This is a somewhat US-centric answer. Investment company Private equity Blank check company Special-purpose acquisition company (SPAC) The above differ by the how/what/why of their investment. If you are looking for a generic term, I think holding company could work.


2

Question 1: Can it be said that company is now valued at $10,000? This question cannot be answered without knowing what percentage of the company the new investor is getting for his $10,000. If the new investor gets 100% of the company for $10,000, then it can be said that the company is valued at $10,000. On the other hand, if the investor gets 1% of the ...


2

Ever tried to buy something in a shady night market? The first offer is always ridiculous. The beginner asks for 25% discount - and has already lost, as he should have asked for 85%. That's happening to you right now. Even if you asked them to double up on their offer, you'd be losing. Calculate what you think is the fair amount, and request 200% of it. Both ...


2

Employee stock options usually have a strike price equal to the fair market value of the company on the grant date; the idea being that you are getting a share of the value created from that point forward. So I would evaluate the options based on the potential of the company relative to what it is now. In my experience it's pretty common to not get a strike ...


2

an effective pre-money valuation of $18 million This seems to be referring to the founders' and current employees' point of view. Before the deal: Founders own 90% and the old option pool owns 10% of the company. These existing shareholders and option-holders would represent a pre-money value of $20 million, if they could complete the deal without a new ...


2

If you were looking to be a tutor as a full time job, the security of not having to lose money because of a cancellation and not having to regularly find dozens of students to fill your weekly work schedule might work in this agency's favor. This is especially true in places where the going rate for tutoring is low. I suppose you can likely work for this ...


2

It would of course be ideal to do as thorough a financial due diligence as you would and could if you were making a substantial cash investment (angel investor, VC, etc.) However, for understandable reasons, the founder(s) may not be keen to show you all the financial (and strategic) information they would show a VC or angel syndicate. If the overall tone ...


2

Congratulations on your idea and I hope you can turn it into some market value. Your tone suggests it is very innovative. If it was me, I would do two things: Read The Lean Startup Start In this book you will learn strategies on the quickest way to bring your product to market. Additionally you may want to read The Myths of Innovation in this book you ...


1

No mystery here, you just say "minimal". Your costs are not zero and it would be very naive / newb to use the term "zero". If you have not yet filled in taxes for a year where you had a business like this, you'll soon realize that you do in fact have costs for devices, internet, electricity, use of a room in the house as an office etc. ...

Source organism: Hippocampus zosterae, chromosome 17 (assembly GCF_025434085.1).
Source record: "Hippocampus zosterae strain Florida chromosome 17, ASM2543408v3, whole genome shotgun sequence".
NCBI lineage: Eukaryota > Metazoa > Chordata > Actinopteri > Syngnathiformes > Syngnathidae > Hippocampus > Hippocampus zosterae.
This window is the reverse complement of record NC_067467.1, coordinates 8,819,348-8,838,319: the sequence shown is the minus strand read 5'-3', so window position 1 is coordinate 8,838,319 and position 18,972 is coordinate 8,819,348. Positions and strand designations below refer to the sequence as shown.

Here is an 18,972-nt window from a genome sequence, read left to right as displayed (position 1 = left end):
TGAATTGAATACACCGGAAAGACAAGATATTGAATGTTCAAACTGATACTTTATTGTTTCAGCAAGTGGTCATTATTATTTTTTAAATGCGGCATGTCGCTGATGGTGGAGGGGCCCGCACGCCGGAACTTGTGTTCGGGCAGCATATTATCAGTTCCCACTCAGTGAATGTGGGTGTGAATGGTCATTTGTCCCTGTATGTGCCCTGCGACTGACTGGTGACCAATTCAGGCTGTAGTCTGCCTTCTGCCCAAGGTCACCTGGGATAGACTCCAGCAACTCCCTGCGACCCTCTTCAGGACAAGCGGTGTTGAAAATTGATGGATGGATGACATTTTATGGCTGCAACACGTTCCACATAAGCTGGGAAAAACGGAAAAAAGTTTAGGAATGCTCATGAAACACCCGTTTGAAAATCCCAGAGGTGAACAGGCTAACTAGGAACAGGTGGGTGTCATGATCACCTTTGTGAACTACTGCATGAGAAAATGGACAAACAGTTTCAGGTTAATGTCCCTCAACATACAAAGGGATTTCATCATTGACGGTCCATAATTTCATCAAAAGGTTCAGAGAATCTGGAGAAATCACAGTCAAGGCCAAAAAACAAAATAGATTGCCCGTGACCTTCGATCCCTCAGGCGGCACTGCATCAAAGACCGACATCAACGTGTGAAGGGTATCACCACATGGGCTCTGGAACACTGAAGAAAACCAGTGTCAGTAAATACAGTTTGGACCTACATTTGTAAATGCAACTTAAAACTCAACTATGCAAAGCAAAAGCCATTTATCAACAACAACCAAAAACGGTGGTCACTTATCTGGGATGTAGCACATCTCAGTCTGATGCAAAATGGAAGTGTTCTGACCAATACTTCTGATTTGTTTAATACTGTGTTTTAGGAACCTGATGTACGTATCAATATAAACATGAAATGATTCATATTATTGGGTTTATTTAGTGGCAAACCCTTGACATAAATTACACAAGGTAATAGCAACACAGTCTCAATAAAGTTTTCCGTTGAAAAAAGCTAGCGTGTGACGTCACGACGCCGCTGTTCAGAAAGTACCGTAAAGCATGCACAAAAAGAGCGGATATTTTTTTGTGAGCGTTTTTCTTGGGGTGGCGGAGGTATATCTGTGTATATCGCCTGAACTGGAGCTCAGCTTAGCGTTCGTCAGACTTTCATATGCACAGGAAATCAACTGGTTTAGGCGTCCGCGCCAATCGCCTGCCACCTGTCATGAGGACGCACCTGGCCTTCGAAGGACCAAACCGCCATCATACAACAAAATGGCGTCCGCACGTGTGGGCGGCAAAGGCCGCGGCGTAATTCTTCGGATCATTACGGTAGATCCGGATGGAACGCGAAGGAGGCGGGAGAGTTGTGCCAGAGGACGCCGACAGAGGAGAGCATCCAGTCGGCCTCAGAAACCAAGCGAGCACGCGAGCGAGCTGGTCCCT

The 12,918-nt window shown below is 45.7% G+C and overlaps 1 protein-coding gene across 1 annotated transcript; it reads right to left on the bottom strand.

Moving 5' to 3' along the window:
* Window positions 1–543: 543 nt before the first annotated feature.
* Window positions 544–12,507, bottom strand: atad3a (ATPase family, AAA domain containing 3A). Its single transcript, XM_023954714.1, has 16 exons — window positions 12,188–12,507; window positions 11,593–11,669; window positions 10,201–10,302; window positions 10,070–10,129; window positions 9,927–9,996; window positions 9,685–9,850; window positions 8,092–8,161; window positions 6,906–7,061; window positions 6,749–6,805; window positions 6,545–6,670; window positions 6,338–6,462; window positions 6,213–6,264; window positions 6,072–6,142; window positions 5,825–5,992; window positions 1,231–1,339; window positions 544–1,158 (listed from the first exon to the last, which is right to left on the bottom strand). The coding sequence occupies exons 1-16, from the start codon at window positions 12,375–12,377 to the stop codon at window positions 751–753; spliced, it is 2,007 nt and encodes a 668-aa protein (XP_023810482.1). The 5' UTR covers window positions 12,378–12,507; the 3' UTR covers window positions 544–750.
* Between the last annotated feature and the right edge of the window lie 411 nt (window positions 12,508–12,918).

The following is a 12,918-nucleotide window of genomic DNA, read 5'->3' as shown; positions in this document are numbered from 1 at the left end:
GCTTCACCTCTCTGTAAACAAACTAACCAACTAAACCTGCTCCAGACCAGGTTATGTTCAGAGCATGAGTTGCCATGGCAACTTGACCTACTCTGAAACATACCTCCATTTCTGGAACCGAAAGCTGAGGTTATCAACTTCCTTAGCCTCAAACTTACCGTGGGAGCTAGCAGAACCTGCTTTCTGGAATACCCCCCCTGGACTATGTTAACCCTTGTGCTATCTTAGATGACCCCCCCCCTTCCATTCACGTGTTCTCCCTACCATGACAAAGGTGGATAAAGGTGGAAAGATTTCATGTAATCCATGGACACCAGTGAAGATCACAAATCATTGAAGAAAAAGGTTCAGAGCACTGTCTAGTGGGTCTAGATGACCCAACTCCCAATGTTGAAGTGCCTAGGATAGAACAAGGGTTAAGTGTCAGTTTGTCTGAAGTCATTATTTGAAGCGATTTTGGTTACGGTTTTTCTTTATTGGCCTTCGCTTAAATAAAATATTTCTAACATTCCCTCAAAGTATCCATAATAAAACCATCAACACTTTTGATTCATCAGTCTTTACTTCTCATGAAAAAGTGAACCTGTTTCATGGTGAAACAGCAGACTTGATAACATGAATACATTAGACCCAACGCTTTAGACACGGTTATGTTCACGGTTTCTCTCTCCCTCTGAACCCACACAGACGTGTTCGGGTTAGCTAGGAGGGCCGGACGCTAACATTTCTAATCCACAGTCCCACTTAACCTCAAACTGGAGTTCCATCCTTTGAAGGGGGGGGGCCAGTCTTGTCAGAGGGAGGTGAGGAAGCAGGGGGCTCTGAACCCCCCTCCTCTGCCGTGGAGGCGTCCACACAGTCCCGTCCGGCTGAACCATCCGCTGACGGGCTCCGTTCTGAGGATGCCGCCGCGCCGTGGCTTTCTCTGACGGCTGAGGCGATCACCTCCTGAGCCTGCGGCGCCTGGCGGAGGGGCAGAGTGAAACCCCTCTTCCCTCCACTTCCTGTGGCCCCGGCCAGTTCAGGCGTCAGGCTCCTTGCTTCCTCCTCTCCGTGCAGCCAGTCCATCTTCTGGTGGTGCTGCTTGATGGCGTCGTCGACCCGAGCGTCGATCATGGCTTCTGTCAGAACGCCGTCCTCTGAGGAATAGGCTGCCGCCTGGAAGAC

1

If you are able to keep yourself booked on your own, and each of your clients is recurring and likely long-term, then you would probably not benefit much from using the agency. However, it's likely that not all tutors have the know-how and wherewithal to find their own students, or perhaps not all tutoring relationships are recurring or long term. Many ...


1

You'll find many people on this forum who will argue that stock options should be valued at zero, but I think this is an overly simplistic and conservative approach. Most employers that offer stock options will also give one more valuation scenarios that they use to "sell" you on the stock options to you. Obviously this will be more on the ...


1

Without a strike price the options are meaningless. You have the option to buy shares... at what price? Even if you don't know how much a "share" is worth without a strike the options are meaningless. Certainly knowing what percentage of the outstanding shares your options represent would be valuable, too - at least then you could get some sort of ...


1

There are something like 10-30 million programmers † In contrast there are a handful of "founders who made it" to the point of making a billion, and there's only a small number - a few thousand? - who made (say) 10s of millions. Further, note that programmers are insanely well-paid. Unless you're a complete idiot, any programmer can build say $1m ...


1

Equityzen has reasonable deals but it only works well for companies with clear IPO plan. Few known limitations (please verify with your sales person) - There is NO real ownership of stocks, basically we own percentage in Equityzen-series LLC and that LLC owns stocks. This makes difficult to sell pre-IPO stocks outside equityzen. They have express deals to ...


Only top voted, non community-wiki answers of a minimum length are eligible